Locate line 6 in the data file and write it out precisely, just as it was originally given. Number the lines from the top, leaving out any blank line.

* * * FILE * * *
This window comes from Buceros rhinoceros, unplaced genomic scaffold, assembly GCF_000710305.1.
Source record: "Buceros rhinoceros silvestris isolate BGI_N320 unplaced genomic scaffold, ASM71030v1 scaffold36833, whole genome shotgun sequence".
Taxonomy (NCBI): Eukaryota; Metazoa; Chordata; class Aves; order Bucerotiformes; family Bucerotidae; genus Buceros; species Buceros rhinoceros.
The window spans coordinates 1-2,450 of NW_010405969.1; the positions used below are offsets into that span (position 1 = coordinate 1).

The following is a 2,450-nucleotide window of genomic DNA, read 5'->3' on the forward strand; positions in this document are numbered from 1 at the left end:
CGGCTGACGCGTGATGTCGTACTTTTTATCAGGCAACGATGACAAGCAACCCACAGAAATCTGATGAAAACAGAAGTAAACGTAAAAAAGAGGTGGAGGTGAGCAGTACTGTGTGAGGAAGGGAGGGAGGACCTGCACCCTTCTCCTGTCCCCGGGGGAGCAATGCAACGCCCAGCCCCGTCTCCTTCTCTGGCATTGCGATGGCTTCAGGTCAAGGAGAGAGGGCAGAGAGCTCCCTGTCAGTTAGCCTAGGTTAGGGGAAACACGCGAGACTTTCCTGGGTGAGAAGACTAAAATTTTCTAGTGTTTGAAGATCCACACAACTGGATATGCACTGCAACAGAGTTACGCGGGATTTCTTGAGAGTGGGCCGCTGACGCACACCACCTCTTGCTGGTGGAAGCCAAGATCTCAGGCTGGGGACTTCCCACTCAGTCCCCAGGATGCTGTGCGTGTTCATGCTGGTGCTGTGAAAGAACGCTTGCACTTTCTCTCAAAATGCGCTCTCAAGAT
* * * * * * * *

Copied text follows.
CGGCTGACGCGTGATGTCGTACTTTTTATCAGGCAACGATGACAAGCAACCCACAGAAATCTGATGAAAACAGAAGTAAACGTAAAAAAGAGGTGGAGGTGAGCAGTACTGTGTGAGGAAGGGAGGGAGGACCTGCACCCTTCTCCTGTCCCCGGGGGAGCAATGCAACGCCCAGCCCCGTCTCCTTCTCTGGCATTGCGATGGCTTCAGGTCAAGGAGAGAGGGCAGAGAGCTCCCTGTCAGTTAGCCTAGGTTAGGGGAAACACGCGAGACTTTCCTGGGTGAGAAGACTAAAATTTTCTAGTGTTTGAAGATCCACACAACTGGATATGCACTGCAACAGAGTTACGCGGGATTTCTTGAGAGTGGGCCGCTGACGCACACCACCTCTTGCTGGTGGAAGCCAAGATCTCAGGCTGGGGACTTCCCACTCAGTCCCCAGGATGCTGTGCGTGTTCATGCTGGTGCTGTGAAAGAACGCTTGCACTTTCTCTCAAAATGCGCTCTCAAGAT